BioJava aims to provide a comprehensive set of Java components for the rapid development of applications in Bioinformatics. It contains interfaces for representing Sequences, Features, and other important bioinformatics concepts. It can also read and write sequence data in a variety of common formats and communicate with Ensembl databases and with DAS and BioCorba servers.
The Java Penrose Empires Package allows you to compute the empires (forced tiles) for an arbitrary initial patch of tiles. Tilings may be saved for later, and may be exported to PDF, EPS, or PNG. This software represents a new method of computing forced tiles. Rather than using a "growth" approach (where some tiles are randomly forced), this system only shows the forced tiles in the system, leaving all unforced areas blank.
The Atropos (formerly AVNMP) Toolkit allows experimentation with predictive capability inside a network while the network is operating: this might be best described as 'in vitro' prediction experimentation. Its purpose is to facilitate experimentation towards addressing a severe limitation in state-of-the-art network management: current management techniques are reactive. The toolkit is an active application that executes in real time within a network that has an overlay active network. Active networking provides a framework in which executable code within data packets executes upon intermediate network nodes. The Atropos Toolkit provides the infrastructure to develop and inject numerous, small, interacting network component models in support of network prediction. Research results in Complexity Theory using Atropos can be found in the DARPA-funded GE Fault Tolerant Networking Project.
XiStrat (aka 'Extended Strategy') is in particular about turn-based, networked multiplayer, non-cooperative, zero-sum, abstract strategy board games (e.g., Chess, Go, Reversi variants, etc.) on 3D-visualized polyhedra and contains a server, client GUI, autoplayer engine, utilities, and documentation. Related recreational modern mathematics (single agent, cellular automata, graph/group/complexity/knot theory, discrete geometry, algebra, combinatorics, and mathematical physics) is also dealt with.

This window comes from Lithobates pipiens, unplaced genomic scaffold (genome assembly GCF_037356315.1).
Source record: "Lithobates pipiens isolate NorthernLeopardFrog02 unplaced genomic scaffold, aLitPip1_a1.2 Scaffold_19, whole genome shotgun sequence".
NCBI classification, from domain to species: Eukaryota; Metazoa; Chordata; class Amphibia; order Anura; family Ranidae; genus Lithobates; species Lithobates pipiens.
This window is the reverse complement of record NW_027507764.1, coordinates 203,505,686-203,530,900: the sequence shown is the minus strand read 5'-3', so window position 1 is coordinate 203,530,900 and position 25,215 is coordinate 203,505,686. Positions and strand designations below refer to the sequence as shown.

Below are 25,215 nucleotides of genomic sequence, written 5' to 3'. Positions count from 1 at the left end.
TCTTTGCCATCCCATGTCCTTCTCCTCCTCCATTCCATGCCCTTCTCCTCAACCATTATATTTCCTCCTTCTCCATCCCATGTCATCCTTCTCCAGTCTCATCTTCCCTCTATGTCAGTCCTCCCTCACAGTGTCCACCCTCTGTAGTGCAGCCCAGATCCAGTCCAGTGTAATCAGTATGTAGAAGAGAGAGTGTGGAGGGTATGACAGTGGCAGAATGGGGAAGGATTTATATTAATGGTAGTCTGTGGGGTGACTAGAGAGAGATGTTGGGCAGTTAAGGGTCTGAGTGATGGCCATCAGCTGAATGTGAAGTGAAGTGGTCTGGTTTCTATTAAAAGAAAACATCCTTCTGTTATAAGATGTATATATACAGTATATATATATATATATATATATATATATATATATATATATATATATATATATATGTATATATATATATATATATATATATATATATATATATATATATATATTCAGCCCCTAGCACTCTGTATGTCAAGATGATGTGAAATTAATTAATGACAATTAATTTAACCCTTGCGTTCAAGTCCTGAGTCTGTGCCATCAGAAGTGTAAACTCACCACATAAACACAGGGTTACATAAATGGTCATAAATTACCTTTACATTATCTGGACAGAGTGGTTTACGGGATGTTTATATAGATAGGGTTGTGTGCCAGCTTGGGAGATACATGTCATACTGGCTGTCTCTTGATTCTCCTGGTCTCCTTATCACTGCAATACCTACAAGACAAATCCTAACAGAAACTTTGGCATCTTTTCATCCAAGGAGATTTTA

DigitizeIt digitizes scanned graphs and charts. Graphs can be loaded in nearly all common image formats (including gif, tiff, jpeg, bmp, png, psd, pcx, xbm, xpm, tga, pct), pasted from the clipboard, or imported via a screenshot. Digitizing of line and scatter plots occurs automatically, and manual digitizing via mouse clicks is also possible. Data values are transformed to a specified axes system and can be saved in ASCII format, ready to use in many other applications such as Microcal Origin or Excel. Axes can be linear, logarithmic, or reciprocal scale. Multiple data sets can be defined and edited. Tilted and distorted graphs can be handled. Comprehensive online help is included. Java 1.4 is required.
The NumericalChameleon converts numbers with a precision of up to 1000 significant figures. It supports more than 3200 units in 82 categories, including lengths, areas, volumes, durations, bits & bytes, angles, temperatures, exchange rates, Roman numerals, spoken numbers, all 35 radixes, unicode, colorcode, int. dial codes, timezones, date calculations and more. You have unlimited access for adding, modifying, and deleting categories, units, and icons. Update exchange rates with the GUI or at the command line. All configuration data are stored in flat files.
MST is a very simple Java application for calculating a minimum spanning tree from a weighted, undirected graph. The graph is read from a standard ASCII text file. One of the possible minimum spanning trees for the graph is then printed to the screen, along with the total weight of the tree.